And I don't know anyone
And I don't know God
And I don't know if anything at all will be all right
I've got my hands on the one hand,
but I don't know where to put them.
Emo isn't just a subculture, you know. It's a form of music.
A woefully misunderstood form of music, emo (short for "emotive hardcore") has a long and varied history that touches the early 2000's and extends all the way back to the 1980's. Despite the fact that emo has become a polarizing term in our current critical establishment, emo music has produced a great deal of highly talented but highly underrated (and often multi-platinum selling) acts who aren't quite given proper critical respect due to the rise of modern hipsterdom.
Emo music is typically characterized by melodic musicianship and bluntly expressive, often confessional lyrics. It grew out of the Hardcore Punk and Post-Hardcore scenes in Washington, D.C. in the mid-eighties, with bands like Rites of Spring, Fugazi, and Embrace rising in popularity as a response to the perceived violence in the punk movement. While the DC scene would fade out by the end of The '80s, by then it had spread across the country, with bands like Seattle's Sunny Day Real Estate and San Francisco's Jawbreaker carrying the torch of emo through The '90s. Thanks to the rise of grunge and the boom in underground music in the early part of the decade, bands later labelled "emo" first got mainstream exposure during this period.
It was in the later part of The '90s when emo began to capitalize on its increased appeal. In 1996, Weezer released their sophomore album Pinkerton which, despite being initially bashed by critics and listeners alike, is now regarded as one of the greatest albums of the decade, and is viewed as having introduced emo to the mainstream (emo bands that had gotten famous before were, at the time, mostly associated with Hardcore Punk) and influenced the genre. Emo firmly broke into the mainstream in 2001, when Jimmy Eat World released their hit album Bleed American, with its hit single "The Middle". Thanks to Jimmy, a whole new subculture evolved. The emo scene, once associated with underground music, developed and evolved as a result of mainstream exposure, and out of it grew the Emo Teens. For the exact definition of an emo, go see the article. We're describing the music, not the person who listens to it, and emo music is listened to by people of all ages, genders, cultures and ethnicities.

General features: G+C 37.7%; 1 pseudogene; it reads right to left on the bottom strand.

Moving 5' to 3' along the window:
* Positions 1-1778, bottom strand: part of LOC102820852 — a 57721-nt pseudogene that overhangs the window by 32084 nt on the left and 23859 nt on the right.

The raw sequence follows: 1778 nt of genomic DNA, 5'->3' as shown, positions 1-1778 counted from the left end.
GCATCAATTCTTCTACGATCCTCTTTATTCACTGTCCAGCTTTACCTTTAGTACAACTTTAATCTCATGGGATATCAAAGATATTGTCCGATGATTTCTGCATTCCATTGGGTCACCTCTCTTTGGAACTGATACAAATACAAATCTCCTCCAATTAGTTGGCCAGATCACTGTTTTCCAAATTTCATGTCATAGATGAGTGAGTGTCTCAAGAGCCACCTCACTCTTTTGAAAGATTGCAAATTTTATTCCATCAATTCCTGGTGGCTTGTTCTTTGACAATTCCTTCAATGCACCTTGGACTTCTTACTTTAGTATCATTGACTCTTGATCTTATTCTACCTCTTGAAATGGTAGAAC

The history can be separated into three different eras (or four if you count screamo, a more Hardcore Punk-influenced offshoot of emo mostly defined by the use of Harsh Vocals). We'll name the three types "classic emo", "2000's post-hardcore", and "emo-pop".
Classic emo is essentially Hardcore Punk with an artsy and emotional twist, with some of it even predicating Post-Rock. This is the form both sides of the fence will agree has mettle. Despite this, the bands never quite touched the mainstream. The key bands from this genre each had a different and unique variation on the sound: from Sunny Day Real Estate's anthemic, artsy blood-lettings, Braid's math pop, Hum's spacey, languid-yet-aggressive post-hardcore, Drive Like Jehu's discordant, technically demanding noise rock, the hardcore punk revivalists (and dabbling post-industrialists) called AFI, Weezer's album Pinkerton and The Get Up Kids' emotional power pop filled with crunchy guitars and nerdy sexual frustration, Texas is the Reason's sensitive, hardcore derived punch, Jimmy Eat World's grand ambition and "guy next door" song writing, and Mineral's pure, raw emotion.
Of the emotive hardcore bands only The Get Up Kids, and Jimmy Eat World had real commercial success due to their greater reliance on conventional pop song structure.
After Jimmy Eat World hit multi-platinum it also popularized a new darker variation of the sound. This early 2000's movement known as the 2000's post-hardcore Emo movement managed to balance a dark hardcore punch with introspective indie craft and profound musical artistry to create a powerful and moving variation of the emo sound that was edgier than the first, but was also more accessible. Many bands of this genre are additionally influenced by Post-Punk and oftentimes Goth Rock. The bands in this genre became widely popular with many groups and are sometimes confused with emo-pop by people who haven't actually listened to them despite their innovative songwriting, extremely skilled musicianship and eloquent, profound lyrics, as well as their intense, raw hardcore punk-derived sound. The most well known members of this genre are: the suburban art rockers that make up Brand New, the quiet, introverted Death Cab for Cutie, intellectual and expressive countertenor Anthony Green's bands Circa Survive and Saosin, the Gothic, theatrical, and delightfully over-the-top Post-Hardcore meets Glam Rock act My Chemical Romance, eclectic screamers The Used, melancholy music philosophers Thursday, literary experimenters Thrice and Taking Back Sunday who pretty much personified the whole movements combination of darkly romantic hardcore punk and catchy, melodic indie rock. Other bands frequently dabbled with emo musical style in this period, such as in Progressive Rock bands 30 Seconds to Mars and Coheed and Cambria's respective albums A Beautiful Lie and In Keeping Secrets of Silent Earth: 3. In addition, the UK has provided the genre with bands such as the Lostprophets and Funeral for a Friend, as has Canada with Billy Talent and Alexisonfire.